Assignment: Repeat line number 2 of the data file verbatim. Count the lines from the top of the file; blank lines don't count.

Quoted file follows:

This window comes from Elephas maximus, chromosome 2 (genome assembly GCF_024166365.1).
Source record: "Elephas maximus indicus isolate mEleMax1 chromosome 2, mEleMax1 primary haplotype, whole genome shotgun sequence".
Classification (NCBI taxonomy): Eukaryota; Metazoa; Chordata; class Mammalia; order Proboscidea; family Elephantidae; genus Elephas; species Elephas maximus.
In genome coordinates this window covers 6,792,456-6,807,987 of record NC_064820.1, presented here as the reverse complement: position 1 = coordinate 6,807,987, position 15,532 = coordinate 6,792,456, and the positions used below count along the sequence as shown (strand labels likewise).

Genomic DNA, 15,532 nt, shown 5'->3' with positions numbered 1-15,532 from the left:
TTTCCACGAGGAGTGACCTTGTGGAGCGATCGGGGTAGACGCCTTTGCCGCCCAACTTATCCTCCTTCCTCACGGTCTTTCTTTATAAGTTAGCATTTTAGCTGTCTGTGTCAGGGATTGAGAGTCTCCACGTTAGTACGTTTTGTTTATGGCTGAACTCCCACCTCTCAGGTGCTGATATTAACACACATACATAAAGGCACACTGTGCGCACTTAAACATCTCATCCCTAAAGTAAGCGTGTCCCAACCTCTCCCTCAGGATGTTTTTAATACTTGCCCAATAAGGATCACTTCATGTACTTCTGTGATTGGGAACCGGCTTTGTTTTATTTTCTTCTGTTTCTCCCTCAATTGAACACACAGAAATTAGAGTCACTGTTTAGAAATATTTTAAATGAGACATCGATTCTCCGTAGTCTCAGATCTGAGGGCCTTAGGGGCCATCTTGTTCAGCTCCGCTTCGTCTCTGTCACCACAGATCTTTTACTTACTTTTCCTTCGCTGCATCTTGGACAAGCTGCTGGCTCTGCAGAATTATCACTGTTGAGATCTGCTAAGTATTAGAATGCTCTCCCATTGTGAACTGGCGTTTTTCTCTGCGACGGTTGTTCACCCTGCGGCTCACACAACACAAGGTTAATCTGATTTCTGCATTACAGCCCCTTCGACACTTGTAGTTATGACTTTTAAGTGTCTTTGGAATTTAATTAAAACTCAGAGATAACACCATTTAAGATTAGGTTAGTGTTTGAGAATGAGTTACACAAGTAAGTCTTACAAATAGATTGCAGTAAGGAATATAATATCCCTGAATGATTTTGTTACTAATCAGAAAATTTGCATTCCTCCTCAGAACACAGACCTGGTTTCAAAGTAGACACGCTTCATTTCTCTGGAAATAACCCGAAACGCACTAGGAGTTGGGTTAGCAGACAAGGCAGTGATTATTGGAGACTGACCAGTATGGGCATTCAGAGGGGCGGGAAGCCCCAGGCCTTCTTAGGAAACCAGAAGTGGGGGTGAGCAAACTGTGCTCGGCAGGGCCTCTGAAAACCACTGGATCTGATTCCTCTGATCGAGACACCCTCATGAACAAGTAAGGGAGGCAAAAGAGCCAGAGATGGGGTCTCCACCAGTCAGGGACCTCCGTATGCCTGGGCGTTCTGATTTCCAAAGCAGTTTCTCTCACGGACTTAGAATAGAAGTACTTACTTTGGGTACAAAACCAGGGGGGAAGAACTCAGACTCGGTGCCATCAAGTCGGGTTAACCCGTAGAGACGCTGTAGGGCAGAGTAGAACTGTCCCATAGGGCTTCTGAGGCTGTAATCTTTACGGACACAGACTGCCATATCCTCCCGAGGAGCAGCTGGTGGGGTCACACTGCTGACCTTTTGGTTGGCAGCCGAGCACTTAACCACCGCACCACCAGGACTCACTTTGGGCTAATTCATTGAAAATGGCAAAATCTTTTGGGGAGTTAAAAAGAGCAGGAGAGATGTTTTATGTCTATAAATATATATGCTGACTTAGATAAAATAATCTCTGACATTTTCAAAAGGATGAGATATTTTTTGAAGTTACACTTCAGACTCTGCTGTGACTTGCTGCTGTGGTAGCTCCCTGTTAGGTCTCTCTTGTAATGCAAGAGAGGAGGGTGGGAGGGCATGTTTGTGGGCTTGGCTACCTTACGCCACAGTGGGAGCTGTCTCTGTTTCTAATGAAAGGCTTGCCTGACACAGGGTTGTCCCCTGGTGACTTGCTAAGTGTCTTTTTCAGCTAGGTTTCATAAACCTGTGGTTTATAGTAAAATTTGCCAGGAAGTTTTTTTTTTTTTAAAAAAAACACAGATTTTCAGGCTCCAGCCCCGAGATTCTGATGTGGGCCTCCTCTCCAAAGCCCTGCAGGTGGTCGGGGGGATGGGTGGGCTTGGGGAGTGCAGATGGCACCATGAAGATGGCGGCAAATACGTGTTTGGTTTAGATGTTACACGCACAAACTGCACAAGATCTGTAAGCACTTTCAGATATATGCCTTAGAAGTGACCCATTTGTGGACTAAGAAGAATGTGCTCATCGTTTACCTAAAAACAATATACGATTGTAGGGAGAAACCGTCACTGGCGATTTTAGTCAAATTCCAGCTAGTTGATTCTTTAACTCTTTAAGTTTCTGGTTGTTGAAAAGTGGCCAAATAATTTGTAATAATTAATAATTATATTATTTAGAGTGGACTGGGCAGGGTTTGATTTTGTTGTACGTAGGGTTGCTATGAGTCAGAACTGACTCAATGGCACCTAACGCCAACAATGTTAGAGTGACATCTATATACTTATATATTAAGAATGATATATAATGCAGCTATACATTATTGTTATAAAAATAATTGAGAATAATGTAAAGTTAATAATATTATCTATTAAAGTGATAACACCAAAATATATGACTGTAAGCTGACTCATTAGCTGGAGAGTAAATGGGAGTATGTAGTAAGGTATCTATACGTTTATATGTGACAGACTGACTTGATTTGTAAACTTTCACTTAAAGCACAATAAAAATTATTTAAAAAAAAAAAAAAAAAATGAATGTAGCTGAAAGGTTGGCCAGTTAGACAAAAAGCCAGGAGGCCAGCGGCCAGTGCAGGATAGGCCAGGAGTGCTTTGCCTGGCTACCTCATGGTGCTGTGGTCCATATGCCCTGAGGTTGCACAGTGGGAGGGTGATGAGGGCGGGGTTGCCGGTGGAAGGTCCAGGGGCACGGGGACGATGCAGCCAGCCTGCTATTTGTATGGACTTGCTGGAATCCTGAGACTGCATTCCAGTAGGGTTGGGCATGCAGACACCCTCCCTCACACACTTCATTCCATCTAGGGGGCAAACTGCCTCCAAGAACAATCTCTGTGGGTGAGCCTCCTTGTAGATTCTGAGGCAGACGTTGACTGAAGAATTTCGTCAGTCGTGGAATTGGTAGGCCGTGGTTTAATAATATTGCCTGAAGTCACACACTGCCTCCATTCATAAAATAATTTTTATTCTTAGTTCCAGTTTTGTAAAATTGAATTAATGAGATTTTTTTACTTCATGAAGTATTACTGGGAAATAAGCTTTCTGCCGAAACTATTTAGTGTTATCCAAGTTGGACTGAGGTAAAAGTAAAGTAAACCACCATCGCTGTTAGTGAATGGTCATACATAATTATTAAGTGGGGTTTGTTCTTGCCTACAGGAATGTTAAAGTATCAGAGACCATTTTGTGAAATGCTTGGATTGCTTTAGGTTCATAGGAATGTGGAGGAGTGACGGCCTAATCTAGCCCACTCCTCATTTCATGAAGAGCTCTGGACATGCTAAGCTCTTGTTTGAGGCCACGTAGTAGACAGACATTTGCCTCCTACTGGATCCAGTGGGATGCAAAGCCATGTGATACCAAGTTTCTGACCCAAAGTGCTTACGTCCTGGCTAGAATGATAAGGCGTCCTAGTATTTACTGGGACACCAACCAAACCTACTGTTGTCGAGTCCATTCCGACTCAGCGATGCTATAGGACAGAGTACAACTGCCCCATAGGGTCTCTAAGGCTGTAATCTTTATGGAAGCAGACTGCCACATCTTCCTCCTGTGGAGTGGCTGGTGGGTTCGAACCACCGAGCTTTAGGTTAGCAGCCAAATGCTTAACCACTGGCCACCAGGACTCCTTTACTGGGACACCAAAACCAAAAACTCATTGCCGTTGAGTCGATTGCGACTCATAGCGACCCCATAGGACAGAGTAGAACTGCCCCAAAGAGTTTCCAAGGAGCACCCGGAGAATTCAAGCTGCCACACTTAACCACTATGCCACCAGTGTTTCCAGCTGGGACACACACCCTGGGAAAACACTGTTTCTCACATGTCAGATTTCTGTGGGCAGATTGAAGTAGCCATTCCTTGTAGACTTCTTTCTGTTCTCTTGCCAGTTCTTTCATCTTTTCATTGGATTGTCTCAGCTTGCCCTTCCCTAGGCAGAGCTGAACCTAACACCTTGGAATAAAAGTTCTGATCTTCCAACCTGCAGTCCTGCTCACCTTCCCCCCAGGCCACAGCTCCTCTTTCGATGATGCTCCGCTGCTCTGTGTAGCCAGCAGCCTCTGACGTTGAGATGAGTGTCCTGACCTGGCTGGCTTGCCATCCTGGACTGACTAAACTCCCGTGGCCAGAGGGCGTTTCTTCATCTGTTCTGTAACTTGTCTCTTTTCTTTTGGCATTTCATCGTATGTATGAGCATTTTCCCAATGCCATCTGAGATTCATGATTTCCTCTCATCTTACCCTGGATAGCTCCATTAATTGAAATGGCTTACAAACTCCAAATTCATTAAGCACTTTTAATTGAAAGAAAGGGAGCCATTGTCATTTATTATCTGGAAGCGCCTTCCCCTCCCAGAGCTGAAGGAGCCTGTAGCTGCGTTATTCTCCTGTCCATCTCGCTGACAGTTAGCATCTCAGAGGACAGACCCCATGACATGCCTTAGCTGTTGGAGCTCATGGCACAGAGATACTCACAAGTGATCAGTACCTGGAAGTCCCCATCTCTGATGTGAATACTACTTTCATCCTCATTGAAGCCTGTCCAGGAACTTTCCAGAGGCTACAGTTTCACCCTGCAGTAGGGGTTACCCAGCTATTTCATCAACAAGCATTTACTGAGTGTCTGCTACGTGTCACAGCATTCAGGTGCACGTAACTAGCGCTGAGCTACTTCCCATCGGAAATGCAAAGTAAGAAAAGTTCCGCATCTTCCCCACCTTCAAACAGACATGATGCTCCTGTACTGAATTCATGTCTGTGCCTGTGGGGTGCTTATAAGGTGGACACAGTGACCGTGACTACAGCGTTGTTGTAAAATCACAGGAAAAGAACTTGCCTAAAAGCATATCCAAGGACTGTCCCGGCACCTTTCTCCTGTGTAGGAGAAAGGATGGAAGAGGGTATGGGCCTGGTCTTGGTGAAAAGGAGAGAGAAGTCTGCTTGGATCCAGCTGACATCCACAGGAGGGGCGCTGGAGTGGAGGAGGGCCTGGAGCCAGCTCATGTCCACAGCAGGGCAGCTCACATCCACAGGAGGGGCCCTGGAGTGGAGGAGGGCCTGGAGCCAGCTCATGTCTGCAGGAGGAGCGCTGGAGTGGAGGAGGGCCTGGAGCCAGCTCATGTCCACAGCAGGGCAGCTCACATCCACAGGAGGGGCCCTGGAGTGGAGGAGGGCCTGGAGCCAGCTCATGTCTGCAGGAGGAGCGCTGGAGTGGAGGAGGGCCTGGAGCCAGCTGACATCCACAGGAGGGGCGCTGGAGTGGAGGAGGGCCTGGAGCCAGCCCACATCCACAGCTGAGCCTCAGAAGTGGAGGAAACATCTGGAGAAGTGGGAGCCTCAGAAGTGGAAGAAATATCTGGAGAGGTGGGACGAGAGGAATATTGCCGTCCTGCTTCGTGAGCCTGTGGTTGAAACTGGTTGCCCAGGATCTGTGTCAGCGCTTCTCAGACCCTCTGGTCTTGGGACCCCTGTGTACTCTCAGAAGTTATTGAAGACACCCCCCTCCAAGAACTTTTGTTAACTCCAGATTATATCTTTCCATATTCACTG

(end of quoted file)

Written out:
Source record: "Elephas maximus indicus isolate mEleMax1 chromosome 2, mEleMax1 primary haplotype, whole genome shotgun sequence".